Medical research

Damaged muscles don't just die, they regenerate themselves

A research collaboration between Kumamoto University and Nagasaki University in Japan has found that components leaking from broken muscle fibers activate "satellite" muscle stem cells. While attempting to identify the proteins ...

Medical research

Drugging the undruggable: A treatment path for muscular dystrophy

Researchers at Yale have identified a possible treatment for Duchenne muscular dystrophy (DMD), a rare genetic disease for which there is currently no cure or treatment, by targeting an enzyme that had been considered 'undruggable.' ...

Diseases, Conditions, Syndromes

'Crosstalk' between muscle and spleen in Duchenne muscular dystrophy

Duchenne muscular dystrophy (DMD) is the most common muscle disease in children and is passed on by X-linked recessive inheritance. Characteristic is a progressive muscular atrophy. The disease often results in death before ...

Cardiology

Cell infusions benefit heart patients

More than three years after a clinical trial was prematurely ended for failing to show progress in healing heart attack scars, a prominent peer-reviewed journal is publishing some surprising results showing that the heart ...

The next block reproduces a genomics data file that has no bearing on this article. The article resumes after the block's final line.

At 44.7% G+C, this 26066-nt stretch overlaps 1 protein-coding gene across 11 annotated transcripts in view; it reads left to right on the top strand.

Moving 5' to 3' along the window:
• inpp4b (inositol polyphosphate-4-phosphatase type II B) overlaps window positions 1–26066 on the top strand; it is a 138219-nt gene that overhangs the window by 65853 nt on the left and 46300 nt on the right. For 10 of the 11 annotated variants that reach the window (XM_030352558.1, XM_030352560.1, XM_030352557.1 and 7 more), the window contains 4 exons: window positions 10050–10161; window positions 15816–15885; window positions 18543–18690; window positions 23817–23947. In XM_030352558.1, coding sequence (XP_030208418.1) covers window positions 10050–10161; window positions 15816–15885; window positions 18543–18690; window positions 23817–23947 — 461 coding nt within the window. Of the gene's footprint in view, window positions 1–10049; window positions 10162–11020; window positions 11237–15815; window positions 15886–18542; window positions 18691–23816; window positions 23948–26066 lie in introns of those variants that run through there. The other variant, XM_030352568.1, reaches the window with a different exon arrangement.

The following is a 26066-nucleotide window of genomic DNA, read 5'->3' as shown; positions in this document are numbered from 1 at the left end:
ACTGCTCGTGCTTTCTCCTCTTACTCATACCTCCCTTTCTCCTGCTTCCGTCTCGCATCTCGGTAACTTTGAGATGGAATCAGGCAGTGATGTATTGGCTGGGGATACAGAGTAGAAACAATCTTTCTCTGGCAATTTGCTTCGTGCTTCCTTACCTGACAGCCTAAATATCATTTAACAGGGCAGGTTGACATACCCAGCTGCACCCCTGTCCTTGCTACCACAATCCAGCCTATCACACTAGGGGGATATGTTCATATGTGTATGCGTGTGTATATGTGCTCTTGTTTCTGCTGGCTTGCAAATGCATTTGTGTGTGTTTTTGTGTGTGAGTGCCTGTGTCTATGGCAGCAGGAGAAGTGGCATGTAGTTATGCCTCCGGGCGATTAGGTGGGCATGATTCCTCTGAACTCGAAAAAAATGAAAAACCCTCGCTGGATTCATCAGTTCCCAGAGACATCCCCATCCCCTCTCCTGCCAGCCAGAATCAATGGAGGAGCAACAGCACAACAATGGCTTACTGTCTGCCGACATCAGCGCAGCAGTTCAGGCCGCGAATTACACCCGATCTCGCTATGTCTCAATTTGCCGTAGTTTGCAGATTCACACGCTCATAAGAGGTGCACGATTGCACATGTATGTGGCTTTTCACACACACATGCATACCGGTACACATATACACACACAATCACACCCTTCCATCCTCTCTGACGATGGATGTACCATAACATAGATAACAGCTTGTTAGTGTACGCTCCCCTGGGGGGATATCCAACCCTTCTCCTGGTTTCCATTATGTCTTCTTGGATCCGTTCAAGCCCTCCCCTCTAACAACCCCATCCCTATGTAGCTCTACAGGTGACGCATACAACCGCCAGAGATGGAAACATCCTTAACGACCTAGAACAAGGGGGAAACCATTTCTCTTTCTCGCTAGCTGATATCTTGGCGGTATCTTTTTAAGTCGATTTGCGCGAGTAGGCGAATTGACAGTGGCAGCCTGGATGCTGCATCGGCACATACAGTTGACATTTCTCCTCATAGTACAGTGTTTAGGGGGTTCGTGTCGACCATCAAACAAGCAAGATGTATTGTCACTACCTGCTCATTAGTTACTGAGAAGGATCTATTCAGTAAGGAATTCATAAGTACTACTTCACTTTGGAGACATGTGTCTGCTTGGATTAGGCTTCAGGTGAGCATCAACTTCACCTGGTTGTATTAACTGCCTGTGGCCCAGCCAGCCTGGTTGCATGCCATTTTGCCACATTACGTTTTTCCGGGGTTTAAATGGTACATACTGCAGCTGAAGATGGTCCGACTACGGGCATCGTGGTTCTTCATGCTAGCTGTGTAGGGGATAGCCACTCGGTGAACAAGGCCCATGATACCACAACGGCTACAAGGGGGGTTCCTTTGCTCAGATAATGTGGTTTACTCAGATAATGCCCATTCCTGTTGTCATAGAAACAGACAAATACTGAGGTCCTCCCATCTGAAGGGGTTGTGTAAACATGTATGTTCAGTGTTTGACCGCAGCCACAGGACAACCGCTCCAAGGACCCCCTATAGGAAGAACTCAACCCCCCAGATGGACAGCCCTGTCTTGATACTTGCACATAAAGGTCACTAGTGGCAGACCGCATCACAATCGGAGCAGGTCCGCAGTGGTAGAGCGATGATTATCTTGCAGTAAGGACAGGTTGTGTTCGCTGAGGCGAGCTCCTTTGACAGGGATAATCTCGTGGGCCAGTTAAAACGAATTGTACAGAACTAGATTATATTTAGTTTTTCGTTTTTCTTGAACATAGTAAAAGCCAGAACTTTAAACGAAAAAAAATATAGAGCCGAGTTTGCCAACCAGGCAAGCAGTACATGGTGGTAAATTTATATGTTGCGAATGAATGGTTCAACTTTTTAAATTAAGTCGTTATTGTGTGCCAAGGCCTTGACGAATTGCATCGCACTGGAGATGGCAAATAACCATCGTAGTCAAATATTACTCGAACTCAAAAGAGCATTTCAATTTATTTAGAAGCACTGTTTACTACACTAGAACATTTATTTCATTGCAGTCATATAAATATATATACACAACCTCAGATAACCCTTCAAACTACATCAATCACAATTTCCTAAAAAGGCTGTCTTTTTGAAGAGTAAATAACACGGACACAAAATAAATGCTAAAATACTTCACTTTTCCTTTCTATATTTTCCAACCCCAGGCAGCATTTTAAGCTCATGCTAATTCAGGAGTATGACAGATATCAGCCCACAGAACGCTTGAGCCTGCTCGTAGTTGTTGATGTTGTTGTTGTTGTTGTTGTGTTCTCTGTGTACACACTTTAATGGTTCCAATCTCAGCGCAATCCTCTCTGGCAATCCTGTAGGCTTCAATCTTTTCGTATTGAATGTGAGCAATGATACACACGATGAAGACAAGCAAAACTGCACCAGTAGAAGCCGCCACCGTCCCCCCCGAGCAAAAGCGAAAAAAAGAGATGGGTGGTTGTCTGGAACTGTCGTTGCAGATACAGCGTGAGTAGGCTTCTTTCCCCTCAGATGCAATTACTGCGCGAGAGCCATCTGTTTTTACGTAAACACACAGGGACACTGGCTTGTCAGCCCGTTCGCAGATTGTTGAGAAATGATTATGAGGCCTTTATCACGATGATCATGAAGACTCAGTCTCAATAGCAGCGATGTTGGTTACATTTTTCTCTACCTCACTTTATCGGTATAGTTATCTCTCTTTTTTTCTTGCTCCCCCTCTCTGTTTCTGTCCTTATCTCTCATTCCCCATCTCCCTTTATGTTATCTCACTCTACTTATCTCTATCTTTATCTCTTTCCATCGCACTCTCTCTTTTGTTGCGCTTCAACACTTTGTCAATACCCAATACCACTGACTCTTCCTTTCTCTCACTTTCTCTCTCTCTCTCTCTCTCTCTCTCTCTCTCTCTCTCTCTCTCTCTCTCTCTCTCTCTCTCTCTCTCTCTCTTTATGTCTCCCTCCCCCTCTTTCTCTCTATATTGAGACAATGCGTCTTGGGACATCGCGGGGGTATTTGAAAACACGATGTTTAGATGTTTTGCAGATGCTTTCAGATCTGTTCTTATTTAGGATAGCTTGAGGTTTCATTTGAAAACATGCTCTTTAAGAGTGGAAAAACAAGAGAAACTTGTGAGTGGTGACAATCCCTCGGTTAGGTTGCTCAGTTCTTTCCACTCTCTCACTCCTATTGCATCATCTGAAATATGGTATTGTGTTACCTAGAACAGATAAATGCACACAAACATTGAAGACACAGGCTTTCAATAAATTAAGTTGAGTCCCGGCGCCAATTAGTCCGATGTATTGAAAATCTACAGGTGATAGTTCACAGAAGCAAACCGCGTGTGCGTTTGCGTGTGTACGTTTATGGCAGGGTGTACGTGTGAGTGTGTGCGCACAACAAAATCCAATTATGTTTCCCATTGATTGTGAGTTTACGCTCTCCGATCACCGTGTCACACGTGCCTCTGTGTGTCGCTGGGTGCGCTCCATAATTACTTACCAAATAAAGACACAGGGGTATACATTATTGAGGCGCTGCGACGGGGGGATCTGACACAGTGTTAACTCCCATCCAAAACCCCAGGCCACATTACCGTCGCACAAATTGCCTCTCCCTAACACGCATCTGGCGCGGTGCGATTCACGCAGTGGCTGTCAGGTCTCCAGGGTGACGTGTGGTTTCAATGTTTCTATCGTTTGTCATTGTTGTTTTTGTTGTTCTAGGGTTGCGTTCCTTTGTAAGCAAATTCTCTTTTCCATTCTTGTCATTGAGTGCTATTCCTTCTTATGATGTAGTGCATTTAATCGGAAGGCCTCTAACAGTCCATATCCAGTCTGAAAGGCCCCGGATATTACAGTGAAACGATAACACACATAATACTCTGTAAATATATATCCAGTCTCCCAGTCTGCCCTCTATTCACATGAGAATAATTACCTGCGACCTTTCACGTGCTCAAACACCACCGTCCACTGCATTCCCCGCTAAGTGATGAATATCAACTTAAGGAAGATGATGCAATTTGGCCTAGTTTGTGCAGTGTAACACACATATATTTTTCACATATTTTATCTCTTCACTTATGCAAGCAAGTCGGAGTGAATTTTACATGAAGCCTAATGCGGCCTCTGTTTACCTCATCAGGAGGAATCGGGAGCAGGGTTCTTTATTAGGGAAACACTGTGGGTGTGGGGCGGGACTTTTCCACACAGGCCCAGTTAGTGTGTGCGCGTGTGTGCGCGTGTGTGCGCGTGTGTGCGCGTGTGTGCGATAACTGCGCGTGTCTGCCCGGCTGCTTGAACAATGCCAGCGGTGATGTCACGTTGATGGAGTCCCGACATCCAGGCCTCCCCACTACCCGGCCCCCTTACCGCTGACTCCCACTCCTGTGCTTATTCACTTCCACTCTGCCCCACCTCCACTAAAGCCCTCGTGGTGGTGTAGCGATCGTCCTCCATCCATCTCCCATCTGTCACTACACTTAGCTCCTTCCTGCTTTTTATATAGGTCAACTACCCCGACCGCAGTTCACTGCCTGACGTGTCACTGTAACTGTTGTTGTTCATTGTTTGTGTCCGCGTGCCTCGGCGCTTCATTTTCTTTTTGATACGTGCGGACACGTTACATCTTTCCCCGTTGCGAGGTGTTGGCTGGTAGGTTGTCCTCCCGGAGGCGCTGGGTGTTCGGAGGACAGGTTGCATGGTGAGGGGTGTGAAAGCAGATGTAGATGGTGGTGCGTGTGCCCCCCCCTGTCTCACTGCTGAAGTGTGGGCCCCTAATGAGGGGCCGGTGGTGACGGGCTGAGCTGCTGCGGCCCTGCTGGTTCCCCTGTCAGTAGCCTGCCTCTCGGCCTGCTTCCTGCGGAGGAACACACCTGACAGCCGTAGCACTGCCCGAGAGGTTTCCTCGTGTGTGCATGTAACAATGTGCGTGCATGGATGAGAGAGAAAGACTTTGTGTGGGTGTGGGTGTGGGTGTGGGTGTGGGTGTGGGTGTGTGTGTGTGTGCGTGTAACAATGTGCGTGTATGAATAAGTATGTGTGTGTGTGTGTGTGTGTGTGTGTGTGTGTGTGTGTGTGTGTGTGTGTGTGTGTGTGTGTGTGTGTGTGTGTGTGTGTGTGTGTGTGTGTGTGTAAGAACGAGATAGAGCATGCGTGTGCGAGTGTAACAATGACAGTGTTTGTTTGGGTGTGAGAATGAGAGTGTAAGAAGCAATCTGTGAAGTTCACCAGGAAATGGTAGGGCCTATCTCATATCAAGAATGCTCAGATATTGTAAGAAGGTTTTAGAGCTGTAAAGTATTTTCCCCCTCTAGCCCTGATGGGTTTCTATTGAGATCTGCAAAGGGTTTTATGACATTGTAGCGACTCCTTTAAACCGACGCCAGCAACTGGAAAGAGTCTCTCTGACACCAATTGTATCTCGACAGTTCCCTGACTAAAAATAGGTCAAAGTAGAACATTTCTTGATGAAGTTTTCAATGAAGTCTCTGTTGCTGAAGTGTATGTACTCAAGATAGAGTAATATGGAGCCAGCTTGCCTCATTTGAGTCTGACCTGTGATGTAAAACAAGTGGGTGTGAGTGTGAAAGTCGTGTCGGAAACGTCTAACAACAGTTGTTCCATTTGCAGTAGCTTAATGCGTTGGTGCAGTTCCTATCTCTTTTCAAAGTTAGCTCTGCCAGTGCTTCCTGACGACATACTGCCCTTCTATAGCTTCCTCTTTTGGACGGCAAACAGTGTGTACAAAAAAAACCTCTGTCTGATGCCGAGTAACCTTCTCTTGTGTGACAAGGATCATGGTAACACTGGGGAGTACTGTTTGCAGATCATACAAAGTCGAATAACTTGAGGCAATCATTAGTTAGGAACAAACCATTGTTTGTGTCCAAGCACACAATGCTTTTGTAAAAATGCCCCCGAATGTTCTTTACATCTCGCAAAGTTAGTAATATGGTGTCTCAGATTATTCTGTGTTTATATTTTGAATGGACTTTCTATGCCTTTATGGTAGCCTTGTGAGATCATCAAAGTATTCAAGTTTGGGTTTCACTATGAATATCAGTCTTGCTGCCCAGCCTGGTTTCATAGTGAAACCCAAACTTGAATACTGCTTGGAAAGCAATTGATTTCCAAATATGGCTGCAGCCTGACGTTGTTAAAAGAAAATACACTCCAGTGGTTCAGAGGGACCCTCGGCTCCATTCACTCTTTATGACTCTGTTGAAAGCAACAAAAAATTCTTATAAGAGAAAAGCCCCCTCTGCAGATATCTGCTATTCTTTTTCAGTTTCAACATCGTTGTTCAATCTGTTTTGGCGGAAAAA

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Muscular dystrophy

Muscular dystrophy (abbreviated MD) refers to a group of genetic, hereditary muscle diseases that weaken the muscles that move the human body. Muscular dystrophies are characterized by progressive skeletal muscle weakness, defects in muscle proteins, and the death of muscle cells and tissue. Nine diseases including Duchenne, Becker, limb girdle, congenital, facioscapulohumeral, myotonic, oculopharyngeal, distal, and Emery-Dreifuss are always classified as muscular dystrophy but there are more than 100 diseases in total with similarities to muscular dystrophy. Most types of MD are multi-system disorders with manifestations in body systems including the heart, gastrointestinal and nervous systems, endocrine glands, skin, eyes and other organs.

In the 1860s, descriptions of boys who grew progressively weaker, lost the ability to walk, and died at an early age became more prominent in medical journals. In the following decade, French neurologist Guillaume Duchenne gave a comprehensive account of 13 boys with the most common and severe form of the disease (which now carries his name — Duchenne muscular dystrophy). It soon became evident that the disease had more than one form, and that these diseases affected males of all ages.[citation needed]

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